Olympic silver medallist Annalise Murphy has revealed she was told “not to bother” going to Rio after struggling for form last year.
Murphy narrowly missed out on a place on the podium at London 2012, but bounced back admirably in difficult conditions in Brazil to collect just Ireland's tenth ever Olympic silver medal.
It marked a big turnaround 12 months after failing to make an impression in competition and losing confidence in her own ability at times, culminating in advice from within the sailing community to let go of her Olympic aspirations.
"I came last in nearly every single race and it became a bit of a running joke"
“Twelve months ago I was told by a lot of the sailors that Rio wasn’t going to be a venue that was going to suit me and that maybe I should give up and not even bother going to the Olympics,” she told RTÉ Sport.
“I went to the Olympic test event last year and I just had one of these moments that no matter how hard I tried, I just kept on coming last in races.
“I came last in nearly every single race and it became a bit of a running joke by the end of the week.
“It was a tough event but it showed me what I needed to work on for the rest of the year.”
Murphy has spoken sacrifices made to realise her dream and said that sticking rigidly to a diet was a difficult to manage until she found a programme that suited six months prior to Rio.
“We knew that Rio was a light-wind venue so I needed to be as light as possible and spent the last three years on a diet," the 26-year-old said.
“It was bad at being on a diet. It wasn’t that I was eating bad food. It was just that I was training so hard I was eating all the time.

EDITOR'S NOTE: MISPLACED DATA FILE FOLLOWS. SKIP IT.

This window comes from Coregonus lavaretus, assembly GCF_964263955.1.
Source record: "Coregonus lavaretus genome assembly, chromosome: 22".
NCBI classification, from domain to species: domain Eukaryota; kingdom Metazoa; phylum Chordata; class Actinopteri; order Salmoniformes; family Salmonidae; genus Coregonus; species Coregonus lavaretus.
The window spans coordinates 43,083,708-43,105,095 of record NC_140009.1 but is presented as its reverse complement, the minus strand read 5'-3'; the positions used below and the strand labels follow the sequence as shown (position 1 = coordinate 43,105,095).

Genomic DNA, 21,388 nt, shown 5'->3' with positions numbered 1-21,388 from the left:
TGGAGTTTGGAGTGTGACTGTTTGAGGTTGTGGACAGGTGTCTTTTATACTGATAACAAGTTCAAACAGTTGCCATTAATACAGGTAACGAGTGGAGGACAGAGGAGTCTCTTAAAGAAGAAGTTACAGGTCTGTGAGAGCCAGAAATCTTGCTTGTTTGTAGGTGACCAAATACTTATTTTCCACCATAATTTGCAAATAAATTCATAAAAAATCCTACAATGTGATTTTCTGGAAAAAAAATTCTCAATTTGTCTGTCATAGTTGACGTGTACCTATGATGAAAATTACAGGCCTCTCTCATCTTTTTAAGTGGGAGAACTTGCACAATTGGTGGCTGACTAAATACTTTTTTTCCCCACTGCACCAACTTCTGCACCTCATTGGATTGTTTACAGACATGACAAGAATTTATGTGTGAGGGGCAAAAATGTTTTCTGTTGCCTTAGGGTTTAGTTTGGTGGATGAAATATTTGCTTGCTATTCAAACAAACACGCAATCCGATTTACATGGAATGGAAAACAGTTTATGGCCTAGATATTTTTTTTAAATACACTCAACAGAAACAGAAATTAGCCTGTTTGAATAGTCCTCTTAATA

“It’s really difficult to lose weight when you haven’t got that much weight to lose.”
Another key factor was the influence of sports psychologist Kate Kirby.
Their first interaction occurred in 2006, but Murphy admits that the initial years were more centered on improving the sailor’s organisation and professional approach.
As her talent began to flourish, Kirby noticed one particular area that needed to be addressed.
“About five years ago she sat down with me and said, ‘Annalise, you have been doing really well, but you need to stop chatting with everyone on the water’.
“She came out to watch me at a competition and in between races, I’d be friends with everyone, and just be chatting away. Talking about stupid stuff.”
Kirby advised Murphy to save the conversation for post-race, and while the Rathfarnham native disagreed with the policy, agreed to give it a go the following day in competition.
“I went out the next day and didn’t chat to anyone between races. I was second in the first race and second in the next race...I was like, ‘Dammit, maybe she’s right’.
“Having people that believe in you, and believing in yourself, that really helps.
“When things have been hard, it’s been the support team around me that have told me I can do it. That’s what has driven me to keep on going.”
The silver medallist admitted that her achievement, especially after the London heartache, is still only sinking in.
“I just thought that my best was past me, that maybe the London Olympics was as good as it was going to get, so to be able to turn it around in the last few months and come away with a silver medal , it’s been a bit of a dream.
“I still can’t really believe it.”